Many people assume that arbitration is private and confidential. But is that assumption accurate? This article is the first to explore that question in the important context of whether arbitration communications can be discovered and admitted into evidence in other legal proceedings - a question that is just beginning to show up in the cases. It first surveys the federal and state statutory and case law, finding that arbitration communications in fact are generally discoverable and admissible. It then considers the normative desirability of discovering and admitting arbitration communications evidence, concluding that the free discovery and admissibility of arbitration communications would ...


Empirical Evidence And Malpractice Litigation, Philip G. Peters Jr. Oct 2002

Empirical Evidence And Malpractice Litigation, Philip G. Peters Jr.

Faculty Publications

Critics of medical malpractice litigation believe that expert testimony is often anecdotal and biased. To remedy this problem, several have recently suggested that attorneys should provide and courts should seek reliable empirical evidence of actual clinical norms. Their suggestion should be welcomed. If our expectations are realistic and the design pitfalls are avoided, greater use of use of empirical research will improve the fairness of malpractice adjudication. At least in theory, it could be useful in both the "easy" cases (where it reveals that a consensus standard of care exists) and also some of the harder cases (where clinical practices ...


Who Should Control The Decision To Call A Witness: Respecting A Criminal Defendant's Tactical Choices, Rodney J. Uphoff Apr 2000

Who Should Control The Decision To Call A Witness: Respecting A Criminal Defendant's Tactical Choices, Rodney J. Uphoff

Faculty Publications

A law student approached me not long ago to discuss a problem he had encountered while helping to prepare a criminal case for retrial. The defendant's first trial ended with a hung jury. The defendant, Steven Brown, now faced a second trial on the same misdemeanor charge of assaulting a police officer. Although the defendant still wanted to go to trial, Brown told defense counsel that he did not want his elderly father to have to testify again. From defense counsel's standpoint, the father's testimony was critical because he was the only witness corroborating the defendant's ...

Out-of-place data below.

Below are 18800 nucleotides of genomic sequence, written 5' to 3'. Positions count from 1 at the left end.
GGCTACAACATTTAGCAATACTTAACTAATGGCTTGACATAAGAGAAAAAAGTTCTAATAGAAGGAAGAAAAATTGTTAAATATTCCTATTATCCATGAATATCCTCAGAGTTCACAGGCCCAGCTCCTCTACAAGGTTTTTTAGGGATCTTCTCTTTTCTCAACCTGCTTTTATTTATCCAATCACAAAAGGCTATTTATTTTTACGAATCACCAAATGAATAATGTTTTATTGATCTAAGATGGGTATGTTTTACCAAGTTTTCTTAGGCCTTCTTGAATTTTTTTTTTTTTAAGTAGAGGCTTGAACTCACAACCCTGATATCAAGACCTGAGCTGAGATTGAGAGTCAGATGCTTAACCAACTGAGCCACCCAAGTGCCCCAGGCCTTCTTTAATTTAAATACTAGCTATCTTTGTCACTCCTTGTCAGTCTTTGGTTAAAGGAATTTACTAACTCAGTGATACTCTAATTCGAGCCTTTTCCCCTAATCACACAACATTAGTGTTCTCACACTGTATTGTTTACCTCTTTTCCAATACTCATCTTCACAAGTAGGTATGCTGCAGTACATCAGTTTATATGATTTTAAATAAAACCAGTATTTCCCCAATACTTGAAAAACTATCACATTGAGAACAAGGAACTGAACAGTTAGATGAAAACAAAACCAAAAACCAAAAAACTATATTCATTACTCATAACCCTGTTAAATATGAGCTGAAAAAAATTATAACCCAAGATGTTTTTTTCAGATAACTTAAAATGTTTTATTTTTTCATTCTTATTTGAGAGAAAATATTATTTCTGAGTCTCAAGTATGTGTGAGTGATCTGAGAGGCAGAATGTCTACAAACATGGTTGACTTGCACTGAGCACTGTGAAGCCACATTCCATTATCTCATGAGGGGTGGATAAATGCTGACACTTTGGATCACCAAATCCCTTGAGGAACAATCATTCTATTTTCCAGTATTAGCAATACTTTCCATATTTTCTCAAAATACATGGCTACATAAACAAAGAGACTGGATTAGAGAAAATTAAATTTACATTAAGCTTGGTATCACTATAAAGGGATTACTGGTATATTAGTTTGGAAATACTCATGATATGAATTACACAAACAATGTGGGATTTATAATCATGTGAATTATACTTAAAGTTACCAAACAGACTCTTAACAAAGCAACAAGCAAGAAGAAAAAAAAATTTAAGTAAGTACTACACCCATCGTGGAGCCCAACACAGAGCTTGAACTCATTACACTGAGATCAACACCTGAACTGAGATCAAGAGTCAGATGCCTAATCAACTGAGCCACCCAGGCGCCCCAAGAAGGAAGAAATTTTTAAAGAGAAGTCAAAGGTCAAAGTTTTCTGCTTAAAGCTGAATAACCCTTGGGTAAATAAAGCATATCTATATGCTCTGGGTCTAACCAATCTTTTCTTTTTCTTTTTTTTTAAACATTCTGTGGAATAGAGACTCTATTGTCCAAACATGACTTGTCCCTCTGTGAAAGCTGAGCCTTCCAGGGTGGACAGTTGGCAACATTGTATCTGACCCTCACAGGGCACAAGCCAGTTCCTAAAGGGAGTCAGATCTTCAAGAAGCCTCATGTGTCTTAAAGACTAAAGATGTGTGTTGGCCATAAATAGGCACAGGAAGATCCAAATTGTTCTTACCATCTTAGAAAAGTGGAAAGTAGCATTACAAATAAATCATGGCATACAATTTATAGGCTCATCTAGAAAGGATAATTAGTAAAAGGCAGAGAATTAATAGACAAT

A Bludgeon By Any Other Name: The Misuse Of Ethical Rules Against Prosecutors To Control The Law Of The State, Frank O. Bowman Iii Apr 1996

A Bludgeon By Any Other Name: The Misuse Of Ethical Rules Against Prosecutors To Control The Law Of The State, Frank O. Bowman Iii

Faculty Publications

My objective here is threefold: (1) to explain these ethical rules and demonstrate how each is in conflict with longstanding principles of federal criminal law; (2) to explain why these rules are illegitimate, both as rules of ethics and as rules of positive law; and (3) to offer some observations on how the dispute over these rules can sharpen our thinking about the nature and proper limits of ethical rules governing lawyers.


Criminal Discovery In Oklahoma: A Call For Legislative Action, Rodney J. Uphoff Oct 1993

Criminal Discovery In Oklahoma: A Call For Legislative Action, Rodney J. Uphoff

Faculty Publications

This article first explores the Allen decision and the extent to which Allen changed the law of criminal discovery in Oklahoma. Next, the article examines some of the theoretical and practical problems with the Allen procedures as well as the efforts of the Oklahoma Court of Criminal Appeals to address some of the troublesome questions generated by Allen. Finally, the article discusses the need to replace the Allen provisions with a legislative framework that facilitates pretrial access to information and minimizes “trial ambush,” but without compromising the fair and efficient operation of the adversary system.


The New Criminal Discovery Code In Oklahoma: A Two Way Street In The Wrong Direction, Rodney J. Uphoff Oct 1991

The New Criminal Discovery Code In Oklahoma: A Two Way Street In The Wrong Direction, Rodney J. Uphoff

Faculty Publications

This article first examines criminal discovery in Oklahoma prior to the Allen decision. Next, section II of the article explores Allen and the court’s justifications for creating a reciprocal discovery system. The article reviews the Allen procedures and similar pre-trial discovery provisions contained in the American Bar Association’s Standards for Criminal Justice and questions whether Allen’s new discovery system will achieve the desired results. Section II also focuses on the constitutionality of the defendant’s disclosure obligations and the adverse effects of mandating such disclosures on the adversary system. Finally, section III of the article proposes an ...